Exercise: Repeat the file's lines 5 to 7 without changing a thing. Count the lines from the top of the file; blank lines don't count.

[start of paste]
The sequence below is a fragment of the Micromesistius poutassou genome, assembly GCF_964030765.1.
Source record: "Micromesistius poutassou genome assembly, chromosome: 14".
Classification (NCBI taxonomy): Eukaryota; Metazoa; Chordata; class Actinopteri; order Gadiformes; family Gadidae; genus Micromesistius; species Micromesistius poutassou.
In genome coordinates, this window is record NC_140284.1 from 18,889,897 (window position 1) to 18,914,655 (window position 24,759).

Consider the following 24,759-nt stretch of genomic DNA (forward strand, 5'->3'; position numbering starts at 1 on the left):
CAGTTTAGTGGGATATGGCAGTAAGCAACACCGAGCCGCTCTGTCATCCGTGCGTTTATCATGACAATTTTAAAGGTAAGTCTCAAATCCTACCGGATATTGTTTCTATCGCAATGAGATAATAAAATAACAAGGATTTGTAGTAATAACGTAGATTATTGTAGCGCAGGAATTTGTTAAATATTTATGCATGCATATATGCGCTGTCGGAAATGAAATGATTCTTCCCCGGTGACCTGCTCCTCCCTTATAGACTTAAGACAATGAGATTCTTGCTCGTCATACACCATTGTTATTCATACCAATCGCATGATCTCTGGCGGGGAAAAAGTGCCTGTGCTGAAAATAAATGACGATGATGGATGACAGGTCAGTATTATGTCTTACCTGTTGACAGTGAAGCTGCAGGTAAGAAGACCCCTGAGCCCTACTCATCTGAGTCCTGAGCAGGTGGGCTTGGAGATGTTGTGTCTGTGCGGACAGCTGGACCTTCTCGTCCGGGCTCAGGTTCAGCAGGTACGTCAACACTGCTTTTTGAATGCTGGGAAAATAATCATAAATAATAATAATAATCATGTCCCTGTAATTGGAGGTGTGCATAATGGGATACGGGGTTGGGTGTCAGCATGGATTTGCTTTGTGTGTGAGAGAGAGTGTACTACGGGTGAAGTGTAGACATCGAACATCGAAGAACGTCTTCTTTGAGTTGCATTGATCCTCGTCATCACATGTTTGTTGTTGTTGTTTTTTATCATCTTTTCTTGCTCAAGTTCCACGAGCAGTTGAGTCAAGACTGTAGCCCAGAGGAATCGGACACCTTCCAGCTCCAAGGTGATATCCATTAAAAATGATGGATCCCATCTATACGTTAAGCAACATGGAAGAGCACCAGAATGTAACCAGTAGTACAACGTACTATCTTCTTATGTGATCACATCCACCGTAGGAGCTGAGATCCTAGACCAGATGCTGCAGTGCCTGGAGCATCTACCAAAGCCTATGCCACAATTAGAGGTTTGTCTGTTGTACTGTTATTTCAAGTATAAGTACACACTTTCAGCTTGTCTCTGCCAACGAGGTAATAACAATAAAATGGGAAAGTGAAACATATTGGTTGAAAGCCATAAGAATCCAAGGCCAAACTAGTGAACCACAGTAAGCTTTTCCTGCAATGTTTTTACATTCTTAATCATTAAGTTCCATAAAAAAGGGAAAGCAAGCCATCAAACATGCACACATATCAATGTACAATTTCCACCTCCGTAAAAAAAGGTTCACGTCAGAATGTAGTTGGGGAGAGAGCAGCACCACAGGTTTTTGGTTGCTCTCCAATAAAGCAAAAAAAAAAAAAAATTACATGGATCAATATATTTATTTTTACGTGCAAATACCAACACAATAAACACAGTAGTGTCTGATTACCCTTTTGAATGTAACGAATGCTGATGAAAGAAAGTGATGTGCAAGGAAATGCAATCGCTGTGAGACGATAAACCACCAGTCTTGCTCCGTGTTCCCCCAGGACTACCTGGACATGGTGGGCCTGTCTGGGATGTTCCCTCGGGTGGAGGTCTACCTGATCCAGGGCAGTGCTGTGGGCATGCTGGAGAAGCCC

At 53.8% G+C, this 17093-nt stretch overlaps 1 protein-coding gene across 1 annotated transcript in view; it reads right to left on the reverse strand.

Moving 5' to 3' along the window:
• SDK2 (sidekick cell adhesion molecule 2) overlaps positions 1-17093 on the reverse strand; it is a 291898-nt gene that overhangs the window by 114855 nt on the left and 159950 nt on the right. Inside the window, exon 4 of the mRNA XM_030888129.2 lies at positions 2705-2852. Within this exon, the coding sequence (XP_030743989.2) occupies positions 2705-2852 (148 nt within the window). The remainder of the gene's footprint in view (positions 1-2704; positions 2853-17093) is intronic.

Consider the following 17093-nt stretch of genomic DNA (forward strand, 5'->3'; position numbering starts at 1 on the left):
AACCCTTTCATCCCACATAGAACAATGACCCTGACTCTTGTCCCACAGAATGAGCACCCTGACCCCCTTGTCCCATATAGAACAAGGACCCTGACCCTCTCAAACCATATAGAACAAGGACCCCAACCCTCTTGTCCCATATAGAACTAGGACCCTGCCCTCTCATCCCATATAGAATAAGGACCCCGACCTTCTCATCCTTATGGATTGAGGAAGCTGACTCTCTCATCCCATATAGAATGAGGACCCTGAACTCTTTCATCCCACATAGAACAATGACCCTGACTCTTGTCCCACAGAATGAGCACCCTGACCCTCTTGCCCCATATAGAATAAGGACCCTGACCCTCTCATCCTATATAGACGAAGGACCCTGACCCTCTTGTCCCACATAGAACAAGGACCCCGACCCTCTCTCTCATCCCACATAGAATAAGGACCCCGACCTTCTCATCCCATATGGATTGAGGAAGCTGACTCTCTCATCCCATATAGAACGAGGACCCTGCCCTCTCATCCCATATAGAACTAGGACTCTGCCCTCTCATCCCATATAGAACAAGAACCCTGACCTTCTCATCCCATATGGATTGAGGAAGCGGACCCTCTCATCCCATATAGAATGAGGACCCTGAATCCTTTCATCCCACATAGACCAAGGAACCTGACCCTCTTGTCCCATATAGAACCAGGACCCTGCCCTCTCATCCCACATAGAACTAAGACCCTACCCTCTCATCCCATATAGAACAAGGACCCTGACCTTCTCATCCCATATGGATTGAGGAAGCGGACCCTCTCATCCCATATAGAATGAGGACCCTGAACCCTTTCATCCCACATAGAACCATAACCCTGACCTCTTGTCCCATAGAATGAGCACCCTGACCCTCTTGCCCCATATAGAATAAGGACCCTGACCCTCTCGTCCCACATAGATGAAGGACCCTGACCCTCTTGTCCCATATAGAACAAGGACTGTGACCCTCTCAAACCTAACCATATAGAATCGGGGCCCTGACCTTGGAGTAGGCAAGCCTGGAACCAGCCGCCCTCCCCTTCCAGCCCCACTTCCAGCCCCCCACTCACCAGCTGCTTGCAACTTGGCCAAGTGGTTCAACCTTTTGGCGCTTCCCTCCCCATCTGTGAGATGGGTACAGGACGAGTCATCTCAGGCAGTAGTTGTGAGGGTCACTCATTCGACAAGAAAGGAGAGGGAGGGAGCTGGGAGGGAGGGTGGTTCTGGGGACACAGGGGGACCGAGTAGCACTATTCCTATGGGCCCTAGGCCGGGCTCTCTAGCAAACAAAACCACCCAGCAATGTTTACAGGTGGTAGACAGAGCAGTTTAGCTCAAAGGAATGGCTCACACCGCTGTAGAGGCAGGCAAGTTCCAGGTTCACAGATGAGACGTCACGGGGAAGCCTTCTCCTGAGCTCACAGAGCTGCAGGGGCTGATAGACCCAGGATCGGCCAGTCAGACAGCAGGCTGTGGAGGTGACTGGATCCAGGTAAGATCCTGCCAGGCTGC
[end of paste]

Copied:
Consider the following 24,759-nt stretch of genomic DNA (forward strand, 5'->3'; position numbering starts at 1 on the left):
CAGTTTAGTGGGATATGGCAGTAAGCAACACCGAGCCGCTCTGTCATCCGTGCGTTTATCATGACAATTTTAAAGGTAAGTCTCAAATCCTACCGGATATTGTTTCTATCGCAATGAGATAATAAAATAACAAGGATTTGTAGTAATAACGTAGATTATTGTAGCGCAGGAATTTGTTAAATATTTATGCATGCATATATGCGCTGTCGGAAATGAAATGATTCTTCCCCGGTGACCTGCTCCTCCCTTATAGACTTAAGACAATGAGATTCTTGCTCGTCATACACCATTGTTATTCATACCAATCGCATGATCTCTGGCGGGGAAAAAGTGCCTGTGCTGAAAATAAATGACGATGATGGATGACAGGTCAGTATTATGTCTTACCTGTTGACAGTGAAGCTGCAGGTAAGAAGACCCCTGAGCCCTACTCATCTGAGTCCTGAGCAGGTGGGCTTGGAGATGTTGTGTCTGTGCGGACAGCTGGACCTTCTCGTCCGGGCTCAGGTTCAGCAGGTACGTCAACACTGCTTTTTGAATGCTGGGAAAATAATCATAAATAATAATAATAATCATGTCCCTGTAATTGGAGGTGTGCATAATGGGATACGGGGTTGGGTGTCAGCATGGATTTGCTTTGTGTGTGAGAGAGAGTGTACTACGGGTGAAGTGTAGACATCGAACATCGAAGAACGTCTTCTTTGAGTTGCATTGATCCTCGTCATCACATGTTTGTTGTTGTTGTTTTTTATCATCTTTTCTTGCTCAAGTTCCACGAGCAGTTGAGTCAAGACTGTAGCCCAGAGGAATCGGACACCTTCCAGCTCCAAGGTGATATCCATTAAAAATGATGGATCCCATCTATACGTTAAGCAACATGGAAGAGCACCAGAATGTAACCAGTAGTACAACGTACTATCTTCTTATGTGATCACATCCACCGTAGGAGCTGAGATCCTAGACCAGATGCTGCAGTGCCTGGAGCATCTACCAAAGCCTATGCCACAATTAGAGGTTTGTCTGTTGTACTGTTATTTCAAGTATAAGTACACACTTTCAGCTTGTCTCTGCCAACGAGGTAATAACAATAAAATGGGAAAGTGAAACATATTGGTTGAAAGCCATAAGAATCCAAGGCCAAACTAGTGAACCACAGTAAGCTTTTCCTGCAATGTTTTTACATTCTTAATCATTAAGTTCCATAAAAAAGGGAAAGCAAGCCATCAAACATGCACACATATCAATGTACAATTTCCACCTCCGTAAAAAAAGGTTCACGTCAGAATGTAGTTGGGGAGAGAGCAGCACCACAGGTTTTTGGTTGCTCTCCAATAAAGCAAAAAAAAAAAAAAATTACATGGATCAATATATTTATTTTTACGTGCAAATACCAACACAATAAACACAGTAGTGTCTGATTACCCTTTTGAATGTAACGAATGCTGATGAAAGAAAGTGATGTGCAAGGAAATGCAATCGCTGTGAGACGATAAACCACCAGTCTTGCTCCGTGTTCCCCCAGGACTACCTGGACATGGTGGGCCTGTCTGGGATGTTCCCTCGGGTGGAGGTCTACCTGATCCAGGGCAGTGCTGTGGGCATGCTGGAGAAGCCC

At 53.8% G+C, this 17093-nt stretch overlaps 1 protein-coding gene across 1 annotated transcript in view; it reads right to left on the reverse strand.